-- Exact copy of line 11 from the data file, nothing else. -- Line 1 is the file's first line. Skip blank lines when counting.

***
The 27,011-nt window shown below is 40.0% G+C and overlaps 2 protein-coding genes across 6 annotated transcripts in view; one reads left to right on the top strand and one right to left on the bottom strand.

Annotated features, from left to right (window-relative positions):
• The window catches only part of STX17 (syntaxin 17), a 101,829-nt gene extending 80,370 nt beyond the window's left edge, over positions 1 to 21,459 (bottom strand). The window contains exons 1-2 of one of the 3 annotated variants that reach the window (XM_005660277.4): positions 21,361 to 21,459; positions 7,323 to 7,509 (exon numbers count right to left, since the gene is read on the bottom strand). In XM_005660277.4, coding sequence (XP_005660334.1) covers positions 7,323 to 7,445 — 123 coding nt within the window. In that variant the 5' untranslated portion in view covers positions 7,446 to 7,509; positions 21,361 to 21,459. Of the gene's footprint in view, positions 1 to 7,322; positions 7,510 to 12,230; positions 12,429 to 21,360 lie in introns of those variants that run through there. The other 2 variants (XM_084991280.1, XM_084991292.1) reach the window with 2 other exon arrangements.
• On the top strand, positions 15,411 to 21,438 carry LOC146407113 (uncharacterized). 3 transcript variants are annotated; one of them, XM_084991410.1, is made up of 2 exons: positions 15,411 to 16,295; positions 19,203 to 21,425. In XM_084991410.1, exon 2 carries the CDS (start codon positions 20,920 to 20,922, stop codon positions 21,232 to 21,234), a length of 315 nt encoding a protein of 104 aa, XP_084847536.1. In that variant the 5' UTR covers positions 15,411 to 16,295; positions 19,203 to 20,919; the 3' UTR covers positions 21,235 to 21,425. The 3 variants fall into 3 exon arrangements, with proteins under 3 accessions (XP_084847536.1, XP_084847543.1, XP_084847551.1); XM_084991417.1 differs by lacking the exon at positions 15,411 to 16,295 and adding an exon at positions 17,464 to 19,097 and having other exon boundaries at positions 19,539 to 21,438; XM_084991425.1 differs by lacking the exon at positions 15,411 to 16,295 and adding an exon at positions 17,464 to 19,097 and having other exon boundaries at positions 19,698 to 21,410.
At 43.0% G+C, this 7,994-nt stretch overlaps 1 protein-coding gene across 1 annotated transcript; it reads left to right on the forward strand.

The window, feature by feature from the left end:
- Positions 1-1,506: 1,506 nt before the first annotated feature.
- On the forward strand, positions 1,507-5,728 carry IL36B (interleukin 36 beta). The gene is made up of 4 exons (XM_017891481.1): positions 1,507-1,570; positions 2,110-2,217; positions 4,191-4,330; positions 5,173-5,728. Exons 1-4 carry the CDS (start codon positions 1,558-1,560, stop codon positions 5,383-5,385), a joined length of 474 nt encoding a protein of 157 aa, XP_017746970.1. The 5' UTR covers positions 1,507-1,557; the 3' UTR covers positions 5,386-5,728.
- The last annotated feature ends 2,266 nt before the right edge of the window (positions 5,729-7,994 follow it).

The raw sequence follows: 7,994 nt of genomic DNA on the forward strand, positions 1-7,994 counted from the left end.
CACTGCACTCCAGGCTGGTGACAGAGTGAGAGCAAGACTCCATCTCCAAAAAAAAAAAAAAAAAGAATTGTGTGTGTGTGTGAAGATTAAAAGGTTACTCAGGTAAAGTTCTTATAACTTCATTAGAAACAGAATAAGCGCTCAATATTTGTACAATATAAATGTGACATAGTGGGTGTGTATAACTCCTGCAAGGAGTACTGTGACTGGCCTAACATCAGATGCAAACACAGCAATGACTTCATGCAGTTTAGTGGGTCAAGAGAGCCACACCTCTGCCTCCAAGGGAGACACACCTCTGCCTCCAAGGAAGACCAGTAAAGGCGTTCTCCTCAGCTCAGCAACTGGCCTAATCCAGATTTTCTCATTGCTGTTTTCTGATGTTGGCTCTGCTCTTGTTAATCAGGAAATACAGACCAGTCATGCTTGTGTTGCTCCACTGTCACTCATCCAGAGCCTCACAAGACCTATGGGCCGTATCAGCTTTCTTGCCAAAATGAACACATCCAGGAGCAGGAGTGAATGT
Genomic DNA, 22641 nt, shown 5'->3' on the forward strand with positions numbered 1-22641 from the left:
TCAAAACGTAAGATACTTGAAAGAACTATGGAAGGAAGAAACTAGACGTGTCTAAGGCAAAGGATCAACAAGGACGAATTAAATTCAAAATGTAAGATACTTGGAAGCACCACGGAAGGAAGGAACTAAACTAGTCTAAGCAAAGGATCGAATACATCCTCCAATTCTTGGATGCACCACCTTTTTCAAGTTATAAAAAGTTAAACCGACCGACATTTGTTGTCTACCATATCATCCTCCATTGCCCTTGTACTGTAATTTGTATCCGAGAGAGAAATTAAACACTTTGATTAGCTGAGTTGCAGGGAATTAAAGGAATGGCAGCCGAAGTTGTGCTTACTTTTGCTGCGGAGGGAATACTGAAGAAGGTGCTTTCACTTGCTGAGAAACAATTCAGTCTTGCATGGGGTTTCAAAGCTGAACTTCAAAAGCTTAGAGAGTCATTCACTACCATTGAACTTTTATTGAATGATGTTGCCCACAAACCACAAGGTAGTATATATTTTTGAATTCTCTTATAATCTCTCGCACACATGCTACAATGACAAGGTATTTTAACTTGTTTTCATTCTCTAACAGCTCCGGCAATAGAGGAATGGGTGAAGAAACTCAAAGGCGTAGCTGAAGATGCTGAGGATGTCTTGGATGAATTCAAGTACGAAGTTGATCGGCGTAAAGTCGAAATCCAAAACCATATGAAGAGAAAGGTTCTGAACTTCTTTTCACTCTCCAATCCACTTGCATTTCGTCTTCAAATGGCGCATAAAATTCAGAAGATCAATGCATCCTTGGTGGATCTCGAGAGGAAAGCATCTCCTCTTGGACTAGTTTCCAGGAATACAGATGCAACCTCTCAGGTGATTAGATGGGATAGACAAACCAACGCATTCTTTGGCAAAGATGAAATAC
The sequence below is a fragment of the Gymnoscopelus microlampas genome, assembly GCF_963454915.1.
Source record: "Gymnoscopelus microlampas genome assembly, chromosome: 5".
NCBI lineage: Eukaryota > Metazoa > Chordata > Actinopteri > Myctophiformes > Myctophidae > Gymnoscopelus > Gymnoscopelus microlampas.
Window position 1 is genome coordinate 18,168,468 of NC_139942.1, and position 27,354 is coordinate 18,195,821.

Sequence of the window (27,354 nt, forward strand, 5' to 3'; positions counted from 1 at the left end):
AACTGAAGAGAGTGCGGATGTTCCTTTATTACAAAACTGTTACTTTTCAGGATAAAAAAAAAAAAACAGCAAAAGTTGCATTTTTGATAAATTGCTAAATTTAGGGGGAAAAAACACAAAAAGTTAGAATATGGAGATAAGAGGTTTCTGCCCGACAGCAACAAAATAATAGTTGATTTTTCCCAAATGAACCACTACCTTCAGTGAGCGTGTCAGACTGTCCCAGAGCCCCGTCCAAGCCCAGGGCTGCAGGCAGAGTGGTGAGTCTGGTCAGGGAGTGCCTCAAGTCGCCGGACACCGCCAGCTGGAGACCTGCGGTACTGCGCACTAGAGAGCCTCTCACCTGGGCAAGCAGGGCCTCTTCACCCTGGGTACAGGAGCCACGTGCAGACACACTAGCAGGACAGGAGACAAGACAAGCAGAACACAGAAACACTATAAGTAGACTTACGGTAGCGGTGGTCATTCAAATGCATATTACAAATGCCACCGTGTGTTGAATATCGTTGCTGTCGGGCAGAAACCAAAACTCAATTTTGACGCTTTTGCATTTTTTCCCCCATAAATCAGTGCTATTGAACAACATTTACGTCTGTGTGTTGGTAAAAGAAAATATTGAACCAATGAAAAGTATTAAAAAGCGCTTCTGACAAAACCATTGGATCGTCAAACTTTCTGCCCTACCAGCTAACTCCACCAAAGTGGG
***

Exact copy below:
CACTGCACTCCAGGCTGGTGACAGAGTGAGAGCAAGACTCCATCTCCAAAAAAAAAAAAAAAAAGAATTGTGTGTGTGTGTGAAGATTAAAAGGTTACTCAGGTAAAGTTCTTATAACTTCATTAGAAACAGAATAAGCGCTCAATATTTGTACAATATAAATGTGACATAGTGGGTGTGTATAACTCCTGCAAGGAGTACTGTGACTGGCCTAACATCAGATGCAAACACAGCAATGACTTCATGCAGTTTAGTGGGTCAAGAGAGCCACACCTCTGCCTCCAAGGGAGACACACCTCTGCCTCCAAGGAAGACCAGTAAAGGCGTTCTCCTCAGCTCAGCAACTGGCCTAATCCAGATTTTCTCATTGCTGTTTTCTGATGTTGGCTCTGCTCTTGTTAATCAGGAAATACAGACCAGTCATGCTTGTGTTGCTCCACTGTCACTCATCCAGAGCCTCACAAGACCTATGGGCCGTATCAGCTTTCTTGCCAAAATGAACACATCCAGGAGCAGGAGTGAATGT